When strongmen fall, so do their statues


When the strong and feared seize power, those eager to prove their allegiance are quick to glorify the leader with statues on every square and portraits in every office. When the strongman falls, so do his statues.

The giant statue of President Saddam Hussein in the center of Baghdad, Iraq, was toppled Wednesday. It was hollow inside, somehow symbolic even though such a large statue, made out of metal, would be too heavy to erect if it were not.

Still, as one Russian writer has observed, when the Soviet Union was collapsing, it took hours for a Moscow crowd equipped with heavy-duty cranes to pull down the statue of Felix Dzerzhinsky, founder of the secret police. And that statue held together instead of shabbily snapping off above the ankles.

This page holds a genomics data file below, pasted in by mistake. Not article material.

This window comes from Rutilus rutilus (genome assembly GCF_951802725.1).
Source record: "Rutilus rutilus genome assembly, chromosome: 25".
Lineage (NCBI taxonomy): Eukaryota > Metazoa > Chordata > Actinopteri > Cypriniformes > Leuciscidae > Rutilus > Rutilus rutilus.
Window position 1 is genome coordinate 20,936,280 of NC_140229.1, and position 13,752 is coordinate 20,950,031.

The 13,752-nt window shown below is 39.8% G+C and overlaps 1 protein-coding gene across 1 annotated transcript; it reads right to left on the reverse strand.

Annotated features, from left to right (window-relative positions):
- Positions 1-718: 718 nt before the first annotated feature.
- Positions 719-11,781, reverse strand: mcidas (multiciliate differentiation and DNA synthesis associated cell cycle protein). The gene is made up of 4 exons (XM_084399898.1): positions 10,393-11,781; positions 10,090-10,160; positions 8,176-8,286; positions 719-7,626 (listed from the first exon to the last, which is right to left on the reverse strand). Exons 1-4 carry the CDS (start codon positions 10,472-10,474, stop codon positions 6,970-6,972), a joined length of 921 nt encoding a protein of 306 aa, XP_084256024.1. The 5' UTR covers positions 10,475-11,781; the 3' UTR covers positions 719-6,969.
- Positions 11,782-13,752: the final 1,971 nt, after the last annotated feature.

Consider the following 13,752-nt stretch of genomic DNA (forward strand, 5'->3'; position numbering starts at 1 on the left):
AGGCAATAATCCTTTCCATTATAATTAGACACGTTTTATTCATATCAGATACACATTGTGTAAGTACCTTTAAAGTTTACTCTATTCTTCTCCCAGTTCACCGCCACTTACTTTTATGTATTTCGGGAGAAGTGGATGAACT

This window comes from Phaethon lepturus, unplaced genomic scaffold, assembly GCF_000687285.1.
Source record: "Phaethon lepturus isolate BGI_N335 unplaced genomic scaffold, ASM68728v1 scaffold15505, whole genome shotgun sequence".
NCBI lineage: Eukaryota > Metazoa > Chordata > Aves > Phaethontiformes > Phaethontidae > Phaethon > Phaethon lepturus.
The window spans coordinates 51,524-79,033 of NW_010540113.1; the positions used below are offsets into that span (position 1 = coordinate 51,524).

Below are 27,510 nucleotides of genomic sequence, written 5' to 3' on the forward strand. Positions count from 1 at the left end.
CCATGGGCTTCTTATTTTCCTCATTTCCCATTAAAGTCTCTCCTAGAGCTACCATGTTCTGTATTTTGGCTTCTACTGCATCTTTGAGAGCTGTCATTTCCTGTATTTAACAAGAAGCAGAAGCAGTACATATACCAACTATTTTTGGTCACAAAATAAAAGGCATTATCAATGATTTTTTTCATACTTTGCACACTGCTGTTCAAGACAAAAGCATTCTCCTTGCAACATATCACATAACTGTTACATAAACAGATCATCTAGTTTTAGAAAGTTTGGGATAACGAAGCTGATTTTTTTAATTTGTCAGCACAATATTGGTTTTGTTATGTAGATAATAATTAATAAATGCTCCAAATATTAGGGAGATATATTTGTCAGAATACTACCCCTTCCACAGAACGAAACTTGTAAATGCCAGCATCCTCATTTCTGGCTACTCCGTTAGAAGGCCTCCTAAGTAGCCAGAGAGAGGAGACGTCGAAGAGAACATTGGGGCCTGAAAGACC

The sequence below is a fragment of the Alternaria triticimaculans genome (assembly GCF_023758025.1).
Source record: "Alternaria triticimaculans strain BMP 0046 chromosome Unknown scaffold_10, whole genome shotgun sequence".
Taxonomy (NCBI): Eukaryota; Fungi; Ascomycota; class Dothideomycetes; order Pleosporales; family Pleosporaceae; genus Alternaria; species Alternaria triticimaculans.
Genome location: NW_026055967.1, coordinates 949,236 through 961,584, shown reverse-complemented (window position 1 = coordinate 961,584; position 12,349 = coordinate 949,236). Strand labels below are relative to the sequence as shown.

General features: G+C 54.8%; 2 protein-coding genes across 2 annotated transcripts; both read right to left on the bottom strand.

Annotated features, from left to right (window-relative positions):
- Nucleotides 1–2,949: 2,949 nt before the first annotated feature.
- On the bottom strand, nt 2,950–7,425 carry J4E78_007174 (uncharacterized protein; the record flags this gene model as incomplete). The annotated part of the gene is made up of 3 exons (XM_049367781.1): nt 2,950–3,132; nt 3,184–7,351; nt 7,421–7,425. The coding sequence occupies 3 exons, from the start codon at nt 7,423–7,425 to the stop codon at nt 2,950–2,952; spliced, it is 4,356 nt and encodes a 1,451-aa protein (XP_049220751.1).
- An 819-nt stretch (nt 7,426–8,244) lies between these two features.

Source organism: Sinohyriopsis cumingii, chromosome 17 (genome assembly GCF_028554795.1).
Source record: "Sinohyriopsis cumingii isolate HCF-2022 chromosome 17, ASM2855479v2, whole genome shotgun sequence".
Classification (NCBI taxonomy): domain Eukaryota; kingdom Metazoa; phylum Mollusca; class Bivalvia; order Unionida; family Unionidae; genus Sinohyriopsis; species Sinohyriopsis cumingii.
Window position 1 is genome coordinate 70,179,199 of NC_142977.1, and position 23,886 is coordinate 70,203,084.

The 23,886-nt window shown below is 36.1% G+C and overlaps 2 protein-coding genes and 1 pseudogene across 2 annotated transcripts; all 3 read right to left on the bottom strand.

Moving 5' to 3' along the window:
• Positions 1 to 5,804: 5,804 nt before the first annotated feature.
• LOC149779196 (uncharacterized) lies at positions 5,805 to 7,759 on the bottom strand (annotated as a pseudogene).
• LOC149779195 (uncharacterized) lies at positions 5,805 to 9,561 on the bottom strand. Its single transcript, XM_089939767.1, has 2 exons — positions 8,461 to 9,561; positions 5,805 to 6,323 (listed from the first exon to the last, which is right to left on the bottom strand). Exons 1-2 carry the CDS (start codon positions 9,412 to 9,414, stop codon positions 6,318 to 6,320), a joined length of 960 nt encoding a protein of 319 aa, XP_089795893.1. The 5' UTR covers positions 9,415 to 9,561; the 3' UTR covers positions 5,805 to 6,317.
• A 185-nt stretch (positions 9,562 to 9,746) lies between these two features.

Statues of Vladimir I. Lenin were dispatched at a rapid rate as the Soviet Union dissolved - from Lithuania to Tajikistan. In yet another bit of symbolism, no Lenin statues were torn down in Russia. Russians have never been able to bring themselves to renounce the leader of the Revolution.

In September 1991, thousands of men gathered in the main square in Dushanbe, capital of Tajikistan, to pull down their Lenin statue. It crashed to the ground, and the head came off. Workmen started to throw shattered pieces into Lenin's head, as if into a broken cup.

"We don't support communism," a Russian woman who was watching said, "but when we saw what happened to Lenin, we were afraid this would happen to our way of life."

Last week, a gang of men and boys dragged the head of the Saddam Hussein statue through the streets of Baghdad. They looked as if they were destroying a way of life.

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